Howard Jacobson, Kalooki Nights. I’m not sure why I stayed with this book – all 450 pages of it – since I didn’t like it very much. By the author of The Finkler Question, it is a lengthy exploration of the lives of English Jews as observed and experienced by a disenchanted caricaturist (literally, he draws cartoons) in his middle years.
Charles H. Manekin, On Maimonides. This serves as a companion piece to Sherwin Nuland’s Maimonides and is a much tougher read. I comment on the two books, along with one of Maimonides’ perplexities in Maimonides Maimonides.
Ernest Hemingway, The Snows of Kilimajaro. Since I enjoyed A Moveable Feast, I thought I would give Hemingway’s this collection of his short stories a try. Too male and too mannered for me, but I enjoyed The Short and Happy Life of Francis Macomber because of what happened to Macomber after he shot the buffalo.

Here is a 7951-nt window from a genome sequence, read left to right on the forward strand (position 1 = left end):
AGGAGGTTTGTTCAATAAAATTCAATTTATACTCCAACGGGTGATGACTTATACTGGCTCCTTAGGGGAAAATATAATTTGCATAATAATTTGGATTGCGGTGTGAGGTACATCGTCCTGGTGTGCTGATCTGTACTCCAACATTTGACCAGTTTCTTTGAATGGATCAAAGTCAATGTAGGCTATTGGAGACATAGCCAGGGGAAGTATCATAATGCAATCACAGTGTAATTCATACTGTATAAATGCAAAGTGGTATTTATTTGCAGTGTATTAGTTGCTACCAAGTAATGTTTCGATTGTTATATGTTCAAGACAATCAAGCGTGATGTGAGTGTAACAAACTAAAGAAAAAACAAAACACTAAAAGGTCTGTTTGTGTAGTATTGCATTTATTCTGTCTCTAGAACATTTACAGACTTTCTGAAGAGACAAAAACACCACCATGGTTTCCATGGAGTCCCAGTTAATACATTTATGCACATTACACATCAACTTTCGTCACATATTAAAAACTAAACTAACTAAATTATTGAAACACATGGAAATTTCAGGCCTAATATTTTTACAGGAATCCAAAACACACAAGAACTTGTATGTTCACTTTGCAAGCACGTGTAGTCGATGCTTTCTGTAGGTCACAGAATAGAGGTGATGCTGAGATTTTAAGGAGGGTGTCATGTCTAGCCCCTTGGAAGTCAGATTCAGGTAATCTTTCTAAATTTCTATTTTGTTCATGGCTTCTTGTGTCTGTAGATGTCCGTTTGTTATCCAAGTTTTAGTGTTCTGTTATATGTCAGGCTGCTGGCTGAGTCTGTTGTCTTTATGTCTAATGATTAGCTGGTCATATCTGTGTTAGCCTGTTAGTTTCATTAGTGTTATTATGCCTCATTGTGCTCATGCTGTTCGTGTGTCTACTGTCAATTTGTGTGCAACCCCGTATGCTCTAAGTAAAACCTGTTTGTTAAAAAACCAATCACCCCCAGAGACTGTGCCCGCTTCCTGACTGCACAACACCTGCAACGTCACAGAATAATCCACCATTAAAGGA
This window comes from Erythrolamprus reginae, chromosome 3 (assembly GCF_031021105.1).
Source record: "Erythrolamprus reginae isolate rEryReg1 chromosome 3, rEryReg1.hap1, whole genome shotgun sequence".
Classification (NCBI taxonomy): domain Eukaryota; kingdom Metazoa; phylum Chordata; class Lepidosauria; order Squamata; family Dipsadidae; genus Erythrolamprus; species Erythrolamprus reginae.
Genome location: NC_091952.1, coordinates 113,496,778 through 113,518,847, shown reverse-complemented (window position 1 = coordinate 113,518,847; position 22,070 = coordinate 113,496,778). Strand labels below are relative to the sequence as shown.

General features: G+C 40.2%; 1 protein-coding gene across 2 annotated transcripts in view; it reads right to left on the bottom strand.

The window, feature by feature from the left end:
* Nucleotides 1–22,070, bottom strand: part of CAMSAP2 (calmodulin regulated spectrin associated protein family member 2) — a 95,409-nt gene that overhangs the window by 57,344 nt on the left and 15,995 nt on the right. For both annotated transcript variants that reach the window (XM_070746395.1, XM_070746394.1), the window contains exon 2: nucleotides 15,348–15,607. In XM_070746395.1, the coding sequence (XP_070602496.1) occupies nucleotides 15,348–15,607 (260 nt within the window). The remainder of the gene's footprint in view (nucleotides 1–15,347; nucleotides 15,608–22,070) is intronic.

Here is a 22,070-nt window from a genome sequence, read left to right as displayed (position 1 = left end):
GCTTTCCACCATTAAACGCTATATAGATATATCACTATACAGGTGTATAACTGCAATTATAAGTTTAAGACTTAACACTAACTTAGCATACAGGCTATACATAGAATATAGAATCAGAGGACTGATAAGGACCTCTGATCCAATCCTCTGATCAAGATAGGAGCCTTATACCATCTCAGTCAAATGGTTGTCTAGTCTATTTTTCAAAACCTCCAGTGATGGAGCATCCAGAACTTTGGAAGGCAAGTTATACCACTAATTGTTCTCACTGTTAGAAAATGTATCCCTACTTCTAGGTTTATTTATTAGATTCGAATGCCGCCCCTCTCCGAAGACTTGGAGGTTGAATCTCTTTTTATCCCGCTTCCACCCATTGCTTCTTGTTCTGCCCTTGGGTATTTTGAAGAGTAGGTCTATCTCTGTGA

Theodore Dreiser, Sister Carrie. Sarah, of A Rat in the Book Pile, and I have been reading this together and cross-posting in both of our blogs. So read and comment at either place:
Sister Carrie, ~ A Dialogue
Sister Carrie, ~ A Dialogue, Part II
Sister Carrie, ~ A Dialogue, Part III
Sister Carrie, ~ A Dialogue, Part IV
Georges Simenon, Maigret and the Headless Corpse. Despite the grisly title, this is not a grisly book. It is a typical Maigret story. The Inspector considers a crime, he tries to understand the criminals, he eats a bit, he drinks a lot, he solves the mystery.
Martha Saxton, Louisa May Alcott: A Modern Biography. Not too modern any more, this biography. Published in 1977, it is a feminist take on Alcott’s sometimes difficult life. More comments may follow as I proceed with my Alcott project.
Emile Zola, The Masterpiece. Considered the most autobiographical of his novels, in The Masterpiece Zola gives us the lives of writers and artists in 188s Paris. We learn of the price of success, as well as the costs of failure.